Farrey review: In the heart of this compelling narrative is Niyati (Alizeh Agnihotri), a remarkably gifted teenager residing in an orphanage. Her stellar performance in the 10th board exams propels her into a prestigious college with a scholarship. Alongside her is Aakash (Sahil Mehta), another underprivileged student securing a 100 percent scholarship. As Niyati befriends Chhavi (Prasanna Bisht), she unwittingly enters the world of privileged students. The story takes a gripping turn when Niyati is coerced into cheating for financial gain, unraveling the complexities of friendship and morality.
“Farrey” captivates from its opening scene to the last, delivering a narrative that is both engaging and thought-provoking. It sheds light on India’s class divide, exposing the exploitation of the underprivileged. The film critiques the flawed education system in elite schools, where institutions turn a blind eye to unruly students who contribute significantly through annual donations. Delving into the roots of cheating, it highlights the parental pressure that often drives students to unethical practices. The film successfully keeps hearts pounding, especially during the intense examination scenes in Sydney, Australia. The storytelling is innovative, capturing the innocence and cunning of adolescents in a realistic manner. The confrontational scenes, particularly Niyati’s interactions with Aakash and the orphanage warden (Ronit Roy), hit home with emotional intensity.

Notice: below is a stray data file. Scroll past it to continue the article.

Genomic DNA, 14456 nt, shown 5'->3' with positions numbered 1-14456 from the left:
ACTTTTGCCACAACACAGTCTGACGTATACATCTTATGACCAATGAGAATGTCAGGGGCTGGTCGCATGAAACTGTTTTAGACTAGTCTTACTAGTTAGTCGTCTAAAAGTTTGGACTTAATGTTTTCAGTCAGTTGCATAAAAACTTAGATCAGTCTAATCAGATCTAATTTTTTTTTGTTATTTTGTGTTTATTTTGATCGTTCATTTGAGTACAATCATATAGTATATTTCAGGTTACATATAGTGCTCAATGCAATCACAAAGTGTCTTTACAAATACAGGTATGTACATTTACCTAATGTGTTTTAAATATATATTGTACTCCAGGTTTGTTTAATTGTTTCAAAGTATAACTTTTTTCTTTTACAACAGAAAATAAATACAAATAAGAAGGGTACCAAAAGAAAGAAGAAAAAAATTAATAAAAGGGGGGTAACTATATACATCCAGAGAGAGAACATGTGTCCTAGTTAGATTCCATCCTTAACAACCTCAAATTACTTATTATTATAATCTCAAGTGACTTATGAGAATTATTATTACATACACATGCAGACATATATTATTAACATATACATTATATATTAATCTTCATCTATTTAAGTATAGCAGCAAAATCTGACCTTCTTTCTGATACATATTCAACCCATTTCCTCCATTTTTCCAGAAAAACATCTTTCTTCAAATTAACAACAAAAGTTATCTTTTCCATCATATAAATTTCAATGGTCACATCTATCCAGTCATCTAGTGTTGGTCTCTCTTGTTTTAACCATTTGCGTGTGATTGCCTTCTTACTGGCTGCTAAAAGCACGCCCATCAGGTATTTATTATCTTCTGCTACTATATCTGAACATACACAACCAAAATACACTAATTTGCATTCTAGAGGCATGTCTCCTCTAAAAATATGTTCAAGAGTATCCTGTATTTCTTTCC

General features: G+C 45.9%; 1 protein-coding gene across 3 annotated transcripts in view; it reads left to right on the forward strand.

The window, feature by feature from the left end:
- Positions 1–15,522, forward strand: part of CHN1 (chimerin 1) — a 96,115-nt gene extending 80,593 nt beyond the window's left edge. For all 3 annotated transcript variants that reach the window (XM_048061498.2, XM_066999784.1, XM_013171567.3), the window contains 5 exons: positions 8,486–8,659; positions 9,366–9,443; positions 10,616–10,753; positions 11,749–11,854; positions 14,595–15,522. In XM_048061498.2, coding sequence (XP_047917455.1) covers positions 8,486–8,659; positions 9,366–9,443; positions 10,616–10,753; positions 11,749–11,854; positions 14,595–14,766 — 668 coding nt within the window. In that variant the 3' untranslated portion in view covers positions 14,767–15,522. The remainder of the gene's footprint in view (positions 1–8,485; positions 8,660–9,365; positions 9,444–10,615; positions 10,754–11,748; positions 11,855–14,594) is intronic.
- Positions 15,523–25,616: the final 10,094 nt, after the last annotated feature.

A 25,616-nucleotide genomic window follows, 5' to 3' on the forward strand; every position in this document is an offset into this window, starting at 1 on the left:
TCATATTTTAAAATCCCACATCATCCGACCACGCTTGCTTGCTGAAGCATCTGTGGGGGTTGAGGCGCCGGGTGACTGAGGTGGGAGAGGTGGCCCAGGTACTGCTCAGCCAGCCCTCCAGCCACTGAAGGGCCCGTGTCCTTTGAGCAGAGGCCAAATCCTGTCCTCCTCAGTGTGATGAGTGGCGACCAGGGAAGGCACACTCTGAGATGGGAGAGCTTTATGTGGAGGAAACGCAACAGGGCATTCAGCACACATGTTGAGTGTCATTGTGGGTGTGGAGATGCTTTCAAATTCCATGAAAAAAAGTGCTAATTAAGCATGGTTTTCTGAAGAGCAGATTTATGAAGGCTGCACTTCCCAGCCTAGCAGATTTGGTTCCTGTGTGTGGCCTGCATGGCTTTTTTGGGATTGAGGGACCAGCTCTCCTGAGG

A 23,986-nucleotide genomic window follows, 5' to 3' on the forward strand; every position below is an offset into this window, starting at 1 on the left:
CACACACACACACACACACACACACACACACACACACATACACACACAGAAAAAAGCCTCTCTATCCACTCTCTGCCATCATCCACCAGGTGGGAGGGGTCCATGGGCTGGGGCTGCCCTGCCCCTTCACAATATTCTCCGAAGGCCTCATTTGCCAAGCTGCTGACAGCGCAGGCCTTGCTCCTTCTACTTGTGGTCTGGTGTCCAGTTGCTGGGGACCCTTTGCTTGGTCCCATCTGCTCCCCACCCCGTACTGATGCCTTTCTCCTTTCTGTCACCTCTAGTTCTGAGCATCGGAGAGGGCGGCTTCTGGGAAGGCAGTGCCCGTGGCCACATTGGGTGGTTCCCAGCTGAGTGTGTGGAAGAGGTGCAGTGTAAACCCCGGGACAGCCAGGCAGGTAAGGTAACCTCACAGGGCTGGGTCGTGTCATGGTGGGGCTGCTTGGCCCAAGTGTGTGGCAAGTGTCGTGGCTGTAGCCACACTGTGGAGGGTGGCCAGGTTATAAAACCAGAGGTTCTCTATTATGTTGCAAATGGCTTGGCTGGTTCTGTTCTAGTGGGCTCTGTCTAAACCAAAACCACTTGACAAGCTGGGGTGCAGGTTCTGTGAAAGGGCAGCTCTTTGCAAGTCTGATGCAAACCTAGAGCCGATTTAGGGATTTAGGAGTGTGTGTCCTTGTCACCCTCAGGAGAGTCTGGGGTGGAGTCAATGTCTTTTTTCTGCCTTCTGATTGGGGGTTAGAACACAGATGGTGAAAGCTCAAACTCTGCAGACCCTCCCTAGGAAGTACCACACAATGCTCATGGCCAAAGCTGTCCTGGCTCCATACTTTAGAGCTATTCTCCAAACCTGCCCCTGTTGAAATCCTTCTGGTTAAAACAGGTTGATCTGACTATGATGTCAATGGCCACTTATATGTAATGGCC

“Farrey” stands strong without major flaws. While drawing some parallels with shows like “Elite” and “Class,” it distinguishes itself through nuanced storytelling and emotional depth. Being a remake of “Bad Genius,” those familiar with the original may find similarities, but “Farrey” offers a fresh perspective tailored to Indian sensibilities.
Performances in Farrey:
In her debut film, Alizeh Agnihotri exhibits seasoned acting prowess, leaving a lasting impression. Sahil Mehta’s portrayal of Aakash is commendable, showcasing character development in sync with the film’s rising action. Prasanna Bisht embodies the manipulative Chhavi convincingly, building a crucial dynamic with her on-screen father. Zeyn Shaw effortlessly embodies the role of a notorious privileged student, injecting humor into the narrative. Ronit Roy and Juhi Babbar Singh deliver grounded performances, adding depth to the film’s characters.
Final Verdict of Farrey:
“Farrey” is a highly recommended watch, especially for those unfamiliar with “Bad Genius.” Beyond its cinematic virtues, the film stands out for its intelligent conclusion, leaving certain characters unscathed by the consequences of their actions—a clever touch of foreshadowing or a reflection of life’s complexities. Catch “Farrey” in theaters near you starting November 24, 2023.